The Devil and the Sacred in English Drama, 1350-1642

The Devil and the Sacred in English Drama, 1350-1642

The Devil and the Sacred in English Drama, 1350-1642

The Devil and the Sacred in English Drama, 1350-1642

Synopsis

John Cox tells the intriguing story of stage devils from their earliest appearance in English plays to the closing of the theaters by parliamentary order in 1642. The book spans both medieval and Renaissance drama and includes the medieval Mystery cycles on the one hand, through to plays by Greene, Marlowe, Shakespeare (Henry VI Parts 1 and 2), Jonson, Middleton and Davenant.

Excerpt

Histories of the devil abound, and I do not claim to be familiar with more than a fraction of them. Histories of stage devils in English drama, however, are more manageable. The earliest are nineteenth-century dissertations in German, which is the model adopted by the first study of the subject in English, L. W. Cushman's The Devil and the Vice in the English Dramatic Literature before Shakespeare. Cushman's book in fact originated as a doctoral dissertation at Goettingen in 1899 and was published the following year by Max Niemeyer in Halle, when Cushman was teaching English at the University of Nevada. I have of ten wondered Cushman's going from Goettingen to Reno in 1900 was not, perhaps, a little like meeting the subject of his book in person.

In any case, previous histories of the devil in English drama were swept aside by the magisterial work of E. K. Chambers'The Medieval Stage, published in 1903. Chambers read Cushman and dismissed him. What Chambers of fered for the first time was a narrative so coherent and persuasive that it continues to influence critical thinking about early English drama, even though Chambers' assumptions have long since been recognized and dismissed in their own turn. One task present book is to retell the story of English stage devils for the first time since Chambers but with different assumptions. The first chapter explains what those assumptions are and how they affect the interpretation of stage devils, but the issue is important throughout and accounts for this study's engagement with other critics of early drama who have been influenced in one way or another by Chambers, even when they set out to revise his work.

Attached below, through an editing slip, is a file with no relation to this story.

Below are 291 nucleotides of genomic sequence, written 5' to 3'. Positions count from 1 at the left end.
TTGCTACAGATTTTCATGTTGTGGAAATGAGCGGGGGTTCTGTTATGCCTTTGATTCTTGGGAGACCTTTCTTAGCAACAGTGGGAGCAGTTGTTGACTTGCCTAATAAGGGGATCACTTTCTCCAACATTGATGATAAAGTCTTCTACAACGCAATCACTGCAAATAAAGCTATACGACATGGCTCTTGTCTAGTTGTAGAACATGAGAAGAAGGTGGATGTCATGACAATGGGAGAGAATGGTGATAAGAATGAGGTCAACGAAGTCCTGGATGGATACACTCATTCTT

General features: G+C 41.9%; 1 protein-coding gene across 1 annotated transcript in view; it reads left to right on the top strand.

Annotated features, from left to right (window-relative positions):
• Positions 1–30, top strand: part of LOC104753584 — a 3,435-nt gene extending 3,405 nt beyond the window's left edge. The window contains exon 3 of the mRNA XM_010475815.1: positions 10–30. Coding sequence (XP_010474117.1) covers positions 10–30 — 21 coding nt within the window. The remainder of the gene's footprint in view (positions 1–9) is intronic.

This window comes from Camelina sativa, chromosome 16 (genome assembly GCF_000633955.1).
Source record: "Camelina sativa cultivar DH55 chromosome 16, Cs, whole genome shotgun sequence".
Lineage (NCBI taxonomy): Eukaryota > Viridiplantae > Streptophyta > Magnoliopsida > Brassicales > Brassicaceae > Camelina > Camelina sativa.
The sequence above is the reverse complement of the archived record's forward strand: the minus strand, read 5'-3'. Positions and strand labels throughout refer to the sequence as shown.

Chambers began with an oppositional scheme that interpreted stage devils in a narrative of teleological secularization. In this scheme, enlightened secularity was bound to flourish in the long run in its opposition to benighted superstition. Chambers saw the introduction of devils into vernacular drama in the fifteenth century as early evidence of . . .

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